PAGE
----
The Swallow-tailed Kite is an endangered-species in South Carolina and considered a species of highest conservation concern throughout its breeding range in North America. It has been recently added to the Audubon/Birdlife International/Partners In Flight WatchList.

The survey will be conducted by canoes, kayaks and motor boats along sections of the Savannah, Edisto, Santee (including Wambaw Creek) and Black (including Black Mingo Creek), the Little Pee Dee, Great Pee Dee, and Waccamaw Rivers. If you would like to volunteer on one of these days, please contact:

Audubon SC
336 Sanctuary Road
Harleyville, SC 29448
(843) 462-2150

It would be most helpful if you have a friend who could go with you and shuttle boats to starting and ending points. Start watching for the magnificent kites in late March and watch for them through the summer and report any sightings to the STKI Hotline toll free 1-888-296-4732 or the website. Your participation will help the SC Working Group for Swallow-tailed Kites monitor the species’ distribution, identify important nesting and foraging areas, and promote conservation of this important bird and its habitat.

Carolina Yards Environmentally Friendly Gardening Class

Carolina Yards Online Guide to Environmentally Friendly Gardening

Tuesday, April 09, 2013 – Tuesday, May 14, 2013

Online Classroom
Phone: 843-722-5940 Email Us

Registration for this course is closed. Please contact Kim Counts if you want to be notified of future offerings.

SCORE restores Oyster Reef: this Article features a board member volunteering

Check out this article from the South Carolina Sea Grant Consortium about restoration of Oyster Reefs. It describes some volunteering opportunities.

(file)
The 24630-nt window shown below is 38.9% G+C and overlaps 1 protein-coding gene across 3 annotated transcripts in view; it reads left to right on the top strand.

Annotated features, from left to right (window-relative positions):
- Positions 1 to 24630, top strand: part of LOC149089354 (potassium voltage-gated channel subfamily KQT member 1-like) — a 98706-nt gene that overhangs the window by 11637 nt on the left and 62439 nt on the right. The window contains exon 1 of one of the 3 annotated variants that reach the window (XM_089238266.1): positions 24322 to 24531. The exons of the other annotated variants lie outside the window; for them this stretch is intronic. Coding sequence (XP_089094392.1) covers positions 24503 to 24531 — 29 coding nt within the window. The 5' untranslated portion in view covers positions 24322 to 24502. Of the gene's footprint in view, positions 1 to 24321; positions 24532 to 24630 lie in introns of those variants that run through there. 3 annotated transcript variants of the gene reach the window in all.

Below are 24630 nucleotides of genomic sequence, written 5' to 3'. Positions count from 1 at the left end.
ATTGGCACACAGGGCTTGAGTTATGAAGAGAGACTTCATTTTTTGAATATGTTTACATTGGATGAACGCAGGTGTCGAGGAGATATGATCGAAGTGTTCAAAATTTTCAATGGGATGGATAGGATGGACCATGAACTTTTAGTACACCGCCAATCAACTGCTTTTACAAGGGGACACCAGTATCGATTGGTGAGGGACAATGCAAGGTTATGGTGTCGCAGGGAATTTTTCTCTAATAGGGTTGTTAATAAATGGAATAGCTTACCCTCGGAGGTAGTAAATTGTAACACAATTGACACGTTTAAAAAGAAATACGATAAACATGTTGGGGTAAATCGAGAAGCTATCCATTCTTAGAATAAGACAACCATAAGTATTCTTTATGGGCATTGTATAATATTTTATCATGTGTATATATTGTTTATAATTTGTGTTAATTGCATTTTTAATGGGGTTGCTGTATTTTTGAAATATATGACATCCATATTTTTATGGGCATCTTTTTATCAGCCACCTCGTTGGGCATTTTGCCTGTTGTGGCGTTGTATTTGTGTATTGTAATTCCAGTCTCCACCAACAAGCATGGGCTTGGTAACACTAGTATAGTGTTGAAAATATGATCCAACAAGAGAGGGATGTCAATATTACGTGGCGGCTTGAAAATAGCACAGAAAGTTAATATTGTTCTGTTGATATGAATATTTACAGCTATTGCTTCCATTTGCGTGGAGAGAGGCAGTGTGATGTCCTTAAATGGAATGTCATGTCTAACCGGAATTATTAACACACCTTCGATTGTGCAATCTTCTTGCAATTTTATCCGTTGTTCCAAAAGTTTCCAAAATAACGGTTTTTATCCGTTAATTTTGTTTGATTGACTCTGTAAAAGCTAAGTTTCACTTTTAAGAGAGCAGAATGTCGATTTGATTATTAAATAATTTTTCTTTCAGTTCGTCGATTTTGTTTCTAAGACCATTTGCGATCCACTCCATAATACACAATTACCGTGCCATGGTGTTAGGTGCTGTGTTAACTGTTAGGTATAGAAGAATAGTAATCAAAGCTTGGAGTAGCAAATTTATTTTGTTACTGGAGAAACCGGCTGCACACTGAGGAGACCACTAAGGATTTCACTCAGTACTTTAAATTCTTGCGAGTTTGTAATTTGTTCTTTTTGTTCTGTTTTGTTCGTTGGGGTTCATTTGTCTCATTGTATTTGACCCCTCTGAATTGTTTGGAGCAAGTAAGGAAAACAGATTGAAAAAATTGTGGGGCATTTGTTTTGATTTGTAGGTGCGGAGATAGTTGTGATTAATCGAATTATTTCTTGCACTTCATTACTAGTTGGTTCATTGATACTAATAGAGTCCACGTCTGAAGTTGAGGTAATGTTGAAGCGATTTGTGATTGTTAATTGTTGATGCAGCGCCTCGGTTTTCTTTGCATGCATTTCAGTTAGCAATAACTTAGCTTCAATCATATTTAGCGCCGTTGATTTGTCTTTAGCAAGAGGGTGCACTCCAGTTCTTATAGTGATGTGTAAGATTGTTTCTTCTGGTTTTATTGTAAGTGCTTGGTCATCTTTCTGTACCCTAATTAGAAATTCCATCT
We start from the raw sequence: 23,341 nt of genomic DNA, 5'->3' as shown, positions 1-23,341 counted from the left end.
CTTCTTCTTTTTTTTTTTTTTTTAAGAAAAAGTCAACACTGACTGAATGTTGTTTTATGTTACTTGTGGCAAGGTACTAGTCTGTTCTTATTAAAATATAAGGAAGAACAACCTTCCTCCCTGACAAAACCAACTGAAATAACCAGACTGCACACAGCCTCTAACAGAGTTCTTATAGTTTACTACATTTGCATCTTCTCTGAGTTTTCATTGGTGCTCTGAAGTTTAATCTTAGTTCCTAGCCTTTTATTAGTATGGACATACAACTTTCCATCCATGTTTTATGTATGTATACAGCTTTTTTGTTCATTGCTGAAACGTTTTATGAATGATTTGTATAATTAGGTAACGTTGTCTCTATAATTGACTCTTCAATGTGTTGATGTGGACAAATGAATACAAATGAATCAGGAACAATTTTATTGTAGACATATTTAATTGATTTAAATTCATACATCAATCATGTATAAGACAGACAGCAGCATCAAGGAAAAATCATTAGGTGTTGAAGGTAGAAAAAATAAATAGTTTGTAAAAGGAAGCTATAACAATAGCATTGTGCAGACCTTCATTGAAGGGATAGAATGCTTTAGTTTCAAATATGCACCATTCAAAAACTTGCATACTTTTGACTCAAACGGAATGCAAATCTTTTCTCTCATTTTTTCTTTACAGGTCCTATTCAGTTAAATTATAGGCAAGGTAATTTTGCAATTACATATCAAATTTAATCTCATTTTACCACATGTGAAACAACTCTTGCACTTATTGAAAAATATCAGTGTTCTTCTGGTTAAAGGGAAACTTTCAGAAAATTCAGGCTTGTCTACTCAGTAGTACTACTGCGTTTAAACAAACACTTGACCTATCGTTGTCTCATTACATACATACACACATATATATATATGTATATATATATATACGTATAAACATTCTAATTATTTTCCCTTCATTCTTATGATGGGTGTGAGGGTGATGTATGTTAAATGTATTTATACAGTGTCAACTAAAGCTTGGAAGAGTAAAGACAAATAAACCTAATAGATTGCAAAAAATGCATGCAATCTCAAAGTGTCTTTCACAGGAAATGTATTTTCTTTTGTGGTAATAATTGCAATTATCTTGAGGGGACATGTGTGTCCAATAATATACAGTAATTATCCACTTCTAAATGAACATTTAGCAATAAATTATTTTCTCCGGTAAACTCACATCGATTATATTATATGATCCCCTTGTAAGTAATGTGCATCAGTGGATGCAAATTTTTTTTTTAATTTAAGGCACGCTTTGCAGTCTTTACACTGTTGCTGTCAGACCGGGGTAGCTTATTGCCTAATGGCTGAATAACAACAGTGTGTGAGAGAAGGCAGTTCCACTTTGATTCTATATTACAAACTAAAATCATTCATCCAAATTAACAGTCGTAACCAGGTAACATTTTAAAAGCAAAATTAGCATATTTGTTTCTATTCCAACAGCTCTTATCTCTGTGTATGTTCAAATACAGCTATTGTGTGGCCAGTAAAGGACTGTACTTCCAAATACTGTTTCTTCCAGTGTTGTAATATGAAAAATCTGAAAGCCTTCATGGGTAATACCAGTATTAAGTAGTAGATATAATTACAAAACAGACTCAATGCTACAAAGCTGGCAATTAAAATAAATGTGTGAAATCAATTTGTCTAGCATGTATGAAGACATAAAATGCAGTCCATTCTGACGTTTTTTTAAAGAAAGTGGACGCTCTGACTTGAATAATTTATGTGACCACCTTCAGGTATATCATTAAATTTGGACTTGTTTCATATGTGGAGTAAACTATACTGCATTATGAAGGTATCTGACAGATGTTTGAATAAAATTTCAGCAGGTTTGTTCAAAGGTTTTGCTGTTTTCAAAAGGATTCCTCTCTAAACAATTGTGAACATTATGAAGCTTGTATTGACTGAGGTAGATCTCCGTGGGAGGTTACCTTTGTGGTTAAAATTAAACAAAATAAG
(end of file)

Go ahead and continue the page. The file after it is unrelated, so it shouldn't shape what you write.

Bill Thielfoldt, a retired sales and marketing executive, found a new way of understanding the natural world when he volunteered for the South Carolina Oyster Restoration and Enhancement (SCORE) program managed by SCDNR.

It was in the early 2000s that scientists, government agencies, and nonprofit groups began building volunteer efforts to restore reefs in U.S. estuaries and build grassroots networks for coastal stewardship.

Established in 2000, SCORE was initially supported in part by the S.C. Sea Grant Consortium as one of the first statewide oyster-recycling programs outside of the Chesapeake Bay region.

About 17,000 SCORE volunteers have donated more than 43,000 volunteer hours to build over two acres of oyster-reef habitat at more than 50 sites along the South Carolina coastline.

Volunteers fill polypropylene mesh bags with shell and plant them fire-brigade style along shorelines to provide a clean hard substrate for oyster larvae to settle on.

Bags of oyster shell are used to elevate the substrate’s profile off intertidal muddy bottoms; loose shells are more likely to sink in the mud. SCORE volunteers also test water quality, oyster survival and growth, and other parameters near restored reefs.

Three years ago, Thielfoldt joined a SCORE restoration effort near his home on Daniel Island. “We could see the difference in a very short period of time as the Spartina grew up behind the new reef, stabilizing the shoreline. We’ve gone back every year and added shell to the original reef, and the oysters have grown up into towers. This experience has made me very interested in the environment of the coast. It’s piqued my interest in all of the things that go on in this magnificent estuary.”

Some SCORE volunteers have become ambassadors of reef restoration, distributing literature, assisting with school field trips, collaborating with restaurants and caterers to find ways to increase shell recycling, and aiding SCDNR staff with the management of recycled shell.

Click this link to read the whole article.

Field Trip to Botany Bay Scheduled April 6, 2013

Nan Salas has arranged for us to have a tour of Botany Bay: Saturday April 6th 10am CMNA field trip to Botany Bay WMA, Edisto Island.
Led by Master Naturalist and DNR Botany Bay employee Bill Johnston. RSVP to Nancy Salas.
We will meet at 10 am in the beach parking lot for walk and talk about marsh and beach ecology. There are lots of volunteer opportunities here; come learn about what’s available. The walk to Botany Bay beach is 1/2 mile long and we’ll be walking the causeway through wetlands and 2 hammock islands, so LOTS to see. Low tide that day- 11:45am, so great timing if it doesn’t take us 4 hours to get to the beach!
Nancy will be at the kiosk from 9-950am that morning to assist signing folks in as they arrive; Bill will be in the beach parking lot by 9:30am. for directions to Botany Bay.